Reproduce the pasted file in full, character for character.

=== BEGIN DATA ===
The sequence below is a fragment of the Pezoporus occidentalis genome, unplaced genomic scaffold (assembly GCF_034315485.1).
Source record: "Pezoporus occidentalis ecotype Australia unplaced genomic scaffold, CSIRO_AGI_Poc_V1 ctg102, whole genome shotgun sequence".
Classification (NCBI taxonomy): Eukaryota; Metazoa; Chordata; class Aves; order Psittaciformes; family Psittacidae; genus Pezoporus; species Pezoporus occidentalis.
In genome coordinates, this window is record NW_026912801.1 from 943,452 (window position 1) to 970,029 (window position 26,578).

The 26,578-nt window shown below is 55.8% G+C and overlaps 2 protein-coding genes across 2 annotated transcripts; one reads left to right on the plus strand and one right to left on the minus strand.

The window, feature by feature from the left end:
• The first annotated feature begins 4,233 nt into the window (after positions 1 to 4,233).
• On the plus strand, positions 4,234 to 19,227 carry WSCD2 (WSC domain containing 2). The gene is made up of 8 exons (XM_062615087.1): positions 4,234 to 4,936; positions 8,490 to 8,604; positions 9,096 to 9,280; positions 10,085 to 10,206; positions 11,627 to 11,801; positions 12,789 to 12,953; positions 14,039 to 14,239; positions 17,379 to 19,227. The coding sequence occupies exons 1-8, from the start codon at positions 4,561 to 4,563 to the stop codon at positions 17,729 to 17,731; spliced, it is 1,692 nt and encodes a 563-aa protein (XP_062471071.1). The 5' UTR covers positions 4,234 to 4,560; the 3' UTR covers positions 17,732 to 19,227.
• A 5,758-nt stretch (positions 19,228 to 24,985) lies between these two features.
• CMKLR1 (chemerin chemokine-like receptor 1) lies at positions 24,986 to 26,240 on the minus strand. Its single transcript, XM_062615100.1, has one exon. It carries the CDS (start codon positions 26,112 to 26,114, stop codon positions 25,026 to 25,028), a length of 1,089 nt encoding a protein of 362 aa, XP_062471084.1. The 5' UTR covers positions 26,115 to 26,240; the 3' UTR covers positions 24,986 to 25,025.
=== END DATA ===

The sequence below is a fragment of the Pezoporus occidentalis genome, unplaced genomic scaffold (assembly GCF_034315485.1).
Source record: "Pezoporus occidentalis ecotype Australia unplaced genomic scaffold, CSIRO_AGI_Poc_V1 ctg102, whole genome shotgun sequence".
Classification (NCBI taxonomy): Eukaryota; Metazoa; Chordata; class Aves; order Psittaciformes; family Psittacidae; genus Pezoporus; species Pezoporus occidentalis.
In genome coordinates, this window is record NW_026912801.1 from 943,452 (window position 1) to 970,029 (window position 26,578).

The 26,578-nt window shown below is 55.8% G+C and overlaps 2 protein-coding genes across 2 annotated transcripts; one reads left to right on the plus strand and one right to left on the minus strand.

The window, feature by feature from the left end:
• The first annotated feature begins 4,233 nt into the window (after positions 1 to 4,233).
• On the plus strand, positions 4,234 to 19,227 carry WSCD2 (WSC domain containing 2). The gene is made up of 8 exons (XM_062615087.1): positions 4,234 to 4,936; positions 8,490 to 8,604; positions 9,096 to 9,280; positions 10,085 to 10,206; positions 11,627 to 11,801; positions 12,789 to 12,953; positions 14,039 to 14,239; positions 17,379 to 19,227. The coding sequence occupies exons 1-8, from the start codon at positions 4,561 to 4,563 to the stop codon at positions 17,729 to 17,731; spliced, it is 1,692 nt and encodes a 563-aa protein (XP_062471071.1). The 5' UTR covers positions 4,234 to 4,560; the 3' UTR covers positions 17,732 to 19,227.
• A 5,758-nt stretch (positions 19,228 to 24,985) lies between these two features.
• CMKLR1 (chemerin chemokine-like receptor 1) lies at positions 24,986 to 26,240 on the minus strand. Its single transcript, XM_062615100.1, has one exon. It carries the CDS (start codon positions 26,112 to 26,114, stop codon positions 25,026 to 25,028), a length of 1,089 nt encoding a protein of 362 aa, XP_062471084.1. The 5' UTR covers positions 26,115 to 26,240; the 3' UTR covers positions 24,986 to 25,025.